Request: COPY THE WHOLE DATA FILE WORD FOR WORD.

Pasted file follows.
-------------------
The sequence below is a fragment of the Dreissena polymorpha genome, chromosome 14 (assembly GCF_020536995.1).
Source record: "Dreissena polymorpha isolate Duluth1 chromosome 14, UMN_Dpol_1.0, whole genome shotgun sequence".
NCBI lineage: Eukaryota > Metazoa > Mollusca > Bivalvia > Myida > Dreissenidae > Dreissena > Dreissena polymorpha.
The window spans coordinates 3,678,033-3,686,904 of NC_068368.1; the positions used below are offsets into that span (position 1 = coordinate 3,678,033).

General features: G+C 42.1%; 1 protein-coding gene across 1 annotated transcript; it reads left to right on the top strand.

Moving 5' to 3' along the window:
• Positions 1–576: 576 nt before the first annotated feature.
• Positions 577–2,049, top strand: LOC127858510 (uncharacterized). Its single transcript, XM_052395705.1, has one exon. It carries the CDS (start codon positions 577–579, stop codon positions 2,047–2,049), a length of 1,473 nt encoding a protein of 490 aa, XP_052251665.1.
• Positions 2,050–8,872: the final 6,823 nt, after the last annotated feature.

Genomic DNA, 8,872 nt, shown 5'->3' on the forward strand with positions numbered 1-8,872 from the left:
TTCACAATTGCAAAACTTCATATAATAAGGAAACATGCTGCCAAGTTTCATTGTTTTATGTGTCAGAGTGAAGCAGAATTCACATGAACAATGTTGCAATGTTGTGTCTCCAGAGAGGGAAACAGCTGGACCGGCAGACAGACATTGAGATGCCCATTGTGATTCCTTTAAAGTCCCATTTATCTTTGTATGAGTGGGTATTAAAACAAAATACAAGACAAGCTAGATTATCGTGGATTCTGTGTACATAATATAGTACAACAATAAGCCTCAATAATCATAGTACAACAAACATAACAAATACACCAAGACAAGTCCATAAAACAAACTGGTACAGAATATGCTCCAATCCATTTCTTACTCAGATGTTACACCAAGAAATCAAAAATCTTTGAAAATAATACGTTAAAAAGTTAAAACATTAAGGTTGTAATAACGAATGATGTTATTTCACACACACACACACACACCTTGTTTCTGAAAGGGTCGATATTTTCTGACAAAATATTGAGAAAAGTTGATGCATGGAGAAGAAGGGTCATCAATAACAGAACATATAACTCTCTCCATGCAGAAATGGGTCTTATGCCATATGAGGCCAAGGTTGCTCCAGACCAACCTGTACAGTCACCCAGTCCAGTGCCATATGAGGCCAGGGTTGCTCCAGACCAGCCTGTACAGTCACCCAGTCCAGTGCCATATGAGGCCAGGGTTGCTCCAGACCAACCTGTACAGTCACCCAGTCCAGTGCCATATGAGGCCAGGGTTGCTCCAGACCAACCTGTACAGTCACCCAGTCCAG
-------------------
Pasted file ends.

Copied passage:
The sequence below is a fragment of the Dreissena polymorpha genome, chromosome 14 (assembly GCF_020536995.1).
Source record: "Dreissena polymorpha isolate Duluth1 chromosome 14, UMN_Dpol_1.0, whole genome shotgun sequence".
NCBI lineage: Eukaryota > Metazoa > Mollusca > Bivalvia > Myida > Dreissenidae > Dreissena > Dreissena polymorpha.
The window spans coordinates 3,678,033-3,686,904 of NC_068368.1; the positions used below are offsets into that span (position 1 = coordinate 3,678,033).

General features: G+C 42.1%; 1 protein-coding gene across 1 annotated transcript; it reads left to right on the top strand.

Moving 5' to 3' along the window:
• Positions 1–576: 576 nt before the first annotated feature.
• Positions 577–2,049, top strand: LOC127858510 (uncharacterized). Its single transcript, XM_052395705.1, has one exon. It carries the CDS (start codon positions 577–579, stop codon positions 2,047–2,049), a length of 1,473 nt encoding a protein of 490 aa, XP_052251665.1.
• Positions 2,050–8,872: the final 6,823 nt, after the last annotated feature.

Genomic DNA, 8,872 nt, shown 5'->3' on the forward strand with positions numbered 1-8,872 from the left:
TTCACAATTGCAAAACTTCATATAATAAGGAAACATGCTGCCAAGTTTCATTGTTTTATGTGTCAGAGTGAAGCAGAATTCACATGAACAATGTTGCAATGTTGTGTCTCCAGAGAGGGAAACAGCTGGACCGGCAGACAGACATTGAGATGCCCATTGTGATTCCTTTAAAGTCCCATTTATCTTTGTATGAGTGGGTATTAAAACAAAATACAAGACAAGCTAGATTATCGTGGATTCTGTGTACATAATATAGTACAACAATAAGCCTCAATAATCATAGTACAACAAACATAACAAATACACCAAGACAAGTCCATAAAACAAACTGGTACAGAATATGCTCCAATCCATTTCTTACTCAGATGTTACACCAAGAAATCAAAAATCTTTGAAAATAATACGTTAAAAAGTTAAAACATTAAGGTTGTAATAACGAATGATGTTATTTCACACACACACACACACACCTTGTTTCTGAAAGGGTCGATATTTTCTGACAAAATATTGAGAAAAGTTGATGCATGGAGAAGAAGGGTCATCAATAACAGAACATATAACTCTCTCCATGCAGAAATGGGTCTTATGCCATATGAGGCCAAGGTTGCTCCAGACCAACCTGTACAGTCACCCAGTCCAGTGCCATATGAGGCCAGGGTTGCTCCAGACCAGCCTGTACAGTCACCCAGTCCAGTGCCATATGAGGCCAGGGTTGCTCCAGACCAACCTGTACAGTCACCCAGTCCAGTGCCATATGAGGCCAGGGTTGCTCCAGACCAACCTGTACAGTCACCCAGTCCAG